Antitumor efficacy of Ro3280 in the virtue of AA-HA-ODA on CCA in vivo. A-B) Images and weight of livers from CCA mouse models treated with Ro3280, HA-ODA/Ro and AAHA-ODA/Ro. C) Represntive images of liver by H&E, Masson staining and IHC for α-SMA. Scale bar for “Full sacn”: 50μm. Scale bar for Amplified”: 500μm. (D-E) Quantification of α-SMA and masson positive area in the gross image.

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 Scheme 1 

The graphic illustration of AA-HA-ODA/Ro regulating stroma barrier in desmoplastic CCA tumor masses and enhancing the synergistic antitumor treatment of CCA tumor cells.

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With the deepening of the understanding of the microenvironment during CCA progression, the interaction between stroma and cholangiocarcinoma cells is considered to be a key factor in low efficacy and metastasis. Therefore, combination therapy for tumor cells and noncancerous cells has brought the light of treatment to patients. However, there are great challenges in the design of the dose and order of administration for the synergistic mechanism of different drugs. Therefore, this study proposes a strategy of sequentially inhibiting mutual targets in CAFs and cholangiocarcinoma cells and verifies its effectiveness. We first verified the pathological structure of CCA as rich and compact stroma by analyzing tissue samples from patients. Then, primary murine cholangiocarcinoma models were obtained by transfection of AKT/YapS127A with plasmids, and their pathologic characterization confirmed their suitability. Subsequently, biogenic analysis of human tissue and murine models together with in vitro and in vivo experimental data indicated that polo-like kinase 1 (PLK1) played a significant role in the cell cycle in cholangiocarcinoma cells. Furthermore, the results demonstrated that PLK1 also has a significant regulatory effect on the activity of CAFs. However, the therapeutic dilemmas of complicated crosstalk between tumor cells and stroma in desmoplastic tumors are often accompanied by a pathological stromal barrier, which reduces the accessibility of intratumorally delivered drugs. Therefore, dual-targeting AA-HA-ODA for CAFs and cholangiocarcinoma cells was constructed to deliver a PLK1 inhibitor sequentially to verify the effectiveness of inhibiting CAFs and PLK1 in vivo, which might provide enlightenment for multitarget treatment strategies and guidance for clinical cholangiocarcinoma treatment.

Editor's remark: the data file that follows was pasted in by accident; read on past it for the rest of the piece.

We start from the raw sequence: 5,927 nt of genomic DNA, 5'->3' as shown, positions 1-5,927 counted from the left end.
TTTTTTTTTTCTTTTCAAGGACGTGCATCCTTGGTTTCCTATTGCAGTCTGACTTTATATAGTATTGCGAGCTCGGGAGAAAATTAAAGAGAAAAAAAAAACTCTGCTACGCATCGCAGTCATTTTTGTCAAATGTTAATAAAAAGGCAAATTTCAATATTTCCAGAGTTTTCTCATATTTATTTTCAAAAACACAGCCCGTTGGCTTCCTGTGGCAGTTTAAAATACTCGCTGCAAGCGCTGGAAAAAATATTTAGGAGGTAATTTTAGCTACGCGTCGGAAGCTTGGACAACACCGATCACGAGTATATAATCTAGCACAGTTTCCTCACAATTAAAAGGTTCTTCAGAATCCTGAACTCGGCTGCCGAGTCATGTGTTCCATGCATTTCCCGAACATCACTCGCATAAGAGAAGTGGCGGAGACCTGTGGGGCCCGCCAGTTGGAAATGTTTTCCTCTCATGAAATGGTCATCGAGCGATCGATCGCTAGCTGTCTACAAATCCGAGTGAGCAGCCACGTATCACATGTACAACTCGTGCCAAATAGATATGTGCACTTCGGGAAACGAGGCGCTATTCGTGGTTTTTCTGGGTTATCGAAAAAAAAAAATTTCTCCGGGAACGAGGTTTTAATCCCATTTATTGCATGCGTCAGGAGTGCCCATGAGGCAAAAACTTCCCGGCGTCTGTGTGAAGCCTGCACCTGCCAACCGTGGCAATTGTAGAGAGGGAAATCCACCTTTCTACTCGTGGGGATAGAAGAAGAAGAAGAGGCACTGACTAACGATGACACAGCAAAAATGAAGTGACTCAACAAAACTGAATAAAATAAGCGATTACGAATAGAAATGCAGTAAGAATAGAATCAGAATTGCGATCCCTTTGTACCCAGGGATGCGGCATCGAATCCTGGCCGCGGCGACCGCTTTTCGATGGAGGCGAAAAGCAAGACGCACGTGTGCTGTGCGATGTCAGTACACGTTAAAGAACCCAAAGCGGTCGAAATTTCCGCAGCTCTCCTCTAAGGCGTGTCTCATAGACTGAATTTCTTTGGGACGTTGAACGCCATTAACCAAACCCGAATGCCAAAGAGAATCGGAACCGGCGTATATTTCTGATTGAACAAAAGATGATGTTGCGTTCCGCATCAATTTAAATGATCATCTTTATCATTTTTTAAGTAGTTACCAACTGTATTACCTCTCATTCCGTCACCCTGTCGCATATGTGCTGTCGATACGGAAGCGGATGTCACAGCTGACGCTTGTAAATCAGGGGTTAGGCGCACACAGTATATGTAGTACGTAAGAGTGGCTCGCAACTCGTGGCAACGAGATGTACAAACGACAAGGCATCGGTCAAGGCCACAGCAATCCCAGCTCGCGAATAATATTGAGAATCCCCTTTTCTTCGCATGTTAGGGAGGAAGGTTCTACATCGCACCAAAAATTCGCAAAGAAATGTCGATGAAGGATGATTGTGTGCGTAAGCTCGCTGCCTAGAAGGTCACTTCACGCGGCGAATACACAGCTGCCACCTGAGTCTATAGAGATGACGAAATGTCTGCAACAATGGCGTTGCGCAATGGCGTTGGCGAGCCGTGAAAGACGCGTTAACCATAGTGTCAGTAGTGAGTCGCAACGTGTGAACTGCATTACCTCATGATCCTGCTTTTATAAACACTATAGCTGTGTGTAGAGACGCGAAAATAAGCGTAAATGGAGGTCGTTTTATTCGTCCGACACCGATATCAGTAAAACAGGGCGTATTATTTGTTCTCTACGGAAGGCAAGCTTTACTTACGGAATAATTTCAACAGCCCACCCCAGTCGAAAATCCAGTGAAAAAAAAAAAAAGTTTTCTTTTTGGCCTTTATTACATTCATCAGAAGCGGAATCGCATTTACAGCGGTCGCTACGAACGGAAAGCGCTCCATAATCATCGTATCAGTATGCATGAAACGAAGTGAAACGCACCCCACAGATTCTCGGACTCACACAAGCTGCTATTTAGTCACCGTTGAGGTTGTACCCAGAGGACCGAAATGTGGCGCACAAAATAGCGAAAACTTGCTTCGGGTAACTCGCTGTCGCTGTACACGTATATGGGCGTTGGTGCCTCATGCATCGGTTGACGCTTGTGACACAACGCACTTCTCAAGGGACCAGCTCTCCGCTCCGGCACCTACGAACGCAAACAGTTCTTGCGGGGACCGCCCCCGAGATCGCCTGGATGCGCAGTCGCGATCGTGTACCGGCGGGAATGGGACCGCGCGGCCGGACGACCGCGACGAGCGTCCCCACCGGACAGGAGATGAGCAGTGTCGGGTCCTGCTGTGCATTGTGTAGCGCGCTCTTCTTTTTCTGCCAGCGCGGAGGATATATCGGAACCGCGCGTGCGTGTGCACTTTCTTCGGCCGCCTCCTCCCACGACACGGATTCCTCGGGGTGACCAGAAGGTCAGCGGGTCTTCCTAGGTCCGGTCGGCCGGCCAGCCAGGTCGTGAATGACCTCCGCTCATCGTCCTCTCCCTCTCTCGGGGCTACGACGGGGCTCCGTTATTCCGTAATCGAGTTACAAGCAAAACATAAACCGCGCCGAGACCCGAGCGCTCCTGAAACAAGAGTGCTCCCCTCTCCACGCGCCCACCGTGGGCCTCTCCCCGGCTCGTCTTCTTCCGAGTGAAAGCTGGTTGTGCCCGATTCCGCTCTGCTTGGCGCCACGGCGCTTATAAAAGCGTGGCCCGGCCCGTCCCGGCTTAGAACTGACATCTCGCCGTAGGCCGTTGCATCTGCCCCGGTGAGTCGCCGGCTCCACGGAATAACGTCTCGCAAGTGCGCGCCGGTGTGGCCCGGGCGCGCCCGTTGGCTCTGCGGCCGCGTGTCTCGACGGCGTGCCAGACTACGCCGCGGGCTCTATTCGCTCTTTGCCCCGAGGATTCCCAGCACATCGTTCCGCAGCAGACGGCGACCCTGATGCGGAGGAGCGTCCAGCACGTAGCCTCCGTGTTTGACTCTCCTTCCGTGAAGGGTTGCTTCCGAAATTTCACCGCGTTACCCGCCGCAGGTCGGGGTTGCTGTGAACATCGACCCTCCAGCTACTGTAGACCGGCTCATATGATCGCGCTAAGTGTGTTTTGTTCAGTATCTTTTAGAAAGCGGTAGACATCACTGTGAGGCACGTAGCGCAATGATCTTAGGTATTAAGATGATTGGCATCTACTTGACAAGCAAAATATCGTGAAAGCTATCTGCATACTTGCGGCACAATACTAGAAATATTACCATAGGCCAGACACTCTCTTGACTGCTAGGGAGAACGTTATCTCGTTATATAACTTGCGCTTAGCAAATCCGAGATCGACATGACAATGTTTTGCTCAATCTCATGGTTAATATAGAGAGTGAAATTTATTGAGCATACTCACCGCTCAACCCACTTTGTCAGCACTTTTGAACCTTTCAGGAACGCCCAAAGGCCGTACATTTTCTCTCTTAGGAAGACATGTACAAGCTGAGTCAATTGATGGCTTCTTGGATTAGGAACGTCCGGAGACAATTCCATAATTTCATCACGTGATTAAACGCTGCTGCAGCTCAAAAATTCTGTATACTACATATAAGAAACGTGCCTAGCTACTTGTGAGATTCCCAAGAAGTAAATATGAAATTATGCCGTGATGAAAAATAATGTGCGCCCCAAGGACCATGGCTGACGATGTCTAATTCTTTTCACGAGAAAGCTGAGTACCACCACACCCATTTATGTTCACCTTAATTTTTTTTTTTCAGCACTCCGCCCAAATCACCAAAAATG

CCA: cholangiocarcinoma; CAFs: cancer associated fibroblasts; PLK1: polo-like kinase 1; AA-HA-ODA: dual-targeting drug delivery system; HE: hematoxylin and eosin; DEGs: differentially expressed genes; MCTSs: multicellular spheroids; HA: Hyaluronic acid; NHS: 1-Hydroxy-5-pyrrolidinedione; EDC: 1-ethyl-3-(3-dimethylaminopropyl) carbodiimide; ICG: indocyanine green; DMSO: Dimethyl sulfoxide; PEG: Polyethylene glycol; DiI: 1,1'-dioctadecyl-3,3,3',3'- tetramethylindocarbocyanine perchlorate.

Supplementary Material

Supplementary figures.



This work was supported in part by the project funded by Jiangsu Provincial Health Commission (M20200034), the National Natural Science Foundation of China (82102984 and 82102917), the Natural Science Foundation of Jiangsu Province (BK20200132) and the project funded by China Postdoctoral Science Foundation (2020M681562).

Competing Interests

The authors have declared that no competing interest exists.


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Author contact

Corresponding address Corresponding author: xuguifangcom (Guifang Xu), (Xiaoping Zou), zjuzhuyuncom (Yun Zhu), (Lei Wang)

Received 2021-12-28
Accepted 2022-4-26
Published 2022-5-9